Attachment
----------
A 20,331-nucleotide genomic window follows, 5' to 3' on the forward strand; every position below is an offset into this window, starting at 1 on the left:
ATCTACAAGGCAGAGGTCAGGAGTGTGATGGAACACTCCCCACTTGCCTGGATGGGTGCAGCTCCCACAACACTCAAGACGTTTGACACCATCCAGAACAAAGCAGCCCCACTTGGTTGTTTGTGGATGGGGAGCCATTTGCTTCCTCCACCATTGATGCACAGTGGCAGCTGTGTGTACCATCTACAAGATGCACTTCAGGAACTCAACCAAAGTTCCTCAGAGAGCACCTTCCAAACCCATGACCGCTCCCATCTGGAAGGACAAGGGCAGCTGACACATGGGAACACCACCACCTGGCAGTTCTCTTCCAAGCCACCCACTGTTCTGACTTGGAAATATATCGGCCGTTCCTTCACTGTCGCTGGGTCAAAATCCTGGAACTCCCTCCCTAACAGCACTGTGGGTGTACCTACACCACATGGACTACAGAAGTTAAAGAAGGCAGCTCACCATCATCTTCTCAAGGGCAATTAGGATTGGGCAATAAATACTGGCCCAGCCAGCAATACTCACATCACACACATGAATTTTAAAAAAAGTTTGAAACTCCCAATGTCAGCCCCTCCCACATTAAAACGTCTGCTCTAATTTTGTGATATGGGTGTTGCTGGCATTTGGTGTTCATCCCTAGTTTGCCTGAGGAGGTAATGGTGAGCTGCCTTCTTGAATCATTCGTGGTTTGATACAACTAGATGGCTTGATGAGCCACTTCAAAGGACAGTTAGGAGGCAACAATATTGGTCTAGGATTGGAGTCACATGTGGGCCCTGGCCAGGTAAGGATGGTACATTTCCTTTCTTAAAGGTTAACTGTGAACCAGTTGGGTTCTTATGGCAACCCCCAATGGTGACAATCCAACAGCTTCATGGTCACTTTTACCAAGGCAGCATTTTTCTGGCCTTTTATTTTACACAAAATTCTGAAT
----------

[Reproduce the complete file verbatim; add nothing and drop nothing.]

A 20,331-nucleotide genomic window follows, 5' to 3' on the forward strand; every position below is an offset into this window, starting at 1 on the left:
ATCTACAAGGCAGAGGTCAGGAGTGTGATGGAACACTCCCCACTTGCCTGGATGGGTGCAGCTCCCACAACACTCAAGACGTTTGACACCATCCAGAACAAAGCAGCCCCACTTGGTTGTTTGTGGATGGGGAGCCATTTGCTTCCTCCACCATTGATGCACAGTGGCAGCTGTGTGTACCATCTACAAGATGCACTTCAGGAACTCAACCAAAGTTCCTCAGAGAGCACCTTCCAAACCCATGACCGCTCCCATCTGGAAGGACAAGGGCAGCTGACACATGGGAACACCACCACCTGGCAGTTCTCTTCCAAGCCACCCACTGTTCTGACTTGGAAATATATCGGCCGTTCCTTCACTGTCGCTGGGTCAAAATCCTGGAACTCCCTCCCTAACAGCACTGTGGGTGTACCTACACCACATGGACTACAGAAGTTAAAGAAGGCAGCTCACCATCATCTTCTCAAGGGCAATTAGGATTGGGCAATAAATACTGGCCCAGCCAGCAATACTCACATCACACACATGAATTTTAAAAAAAGTTTGAAACTCCCAATGTCAGCCCCTCCCACATTAAAACGTCTGCTCTAATTTTGTGATATGGGTGTTGCTGGCATTTGGTGTTCATCCCTAGTTTGCCTGAGGAGGTAATGGTGAGCTGCCTTCTTGAATCATTCGTGGTTTGATACAACTAGATGGCTTGATGAGCCACTTCAAAGGACAGTTAGGAGGCAACAATATTGGTCTAGGATTGGAGTCACATGTGGGCCCTGGCCAGGTAAGGATGGTACATTTCCTTTCTTAAAGGTTAACTGTGAACCAGTTGGGTTCTTATGGCAACCCCCAATGGTGACAATCCAACAGCTTCATGGTCACTTTTACCAAGGCAGCATTTTTCTGGCCTTTTATTTTACACAAAATTCTGAAT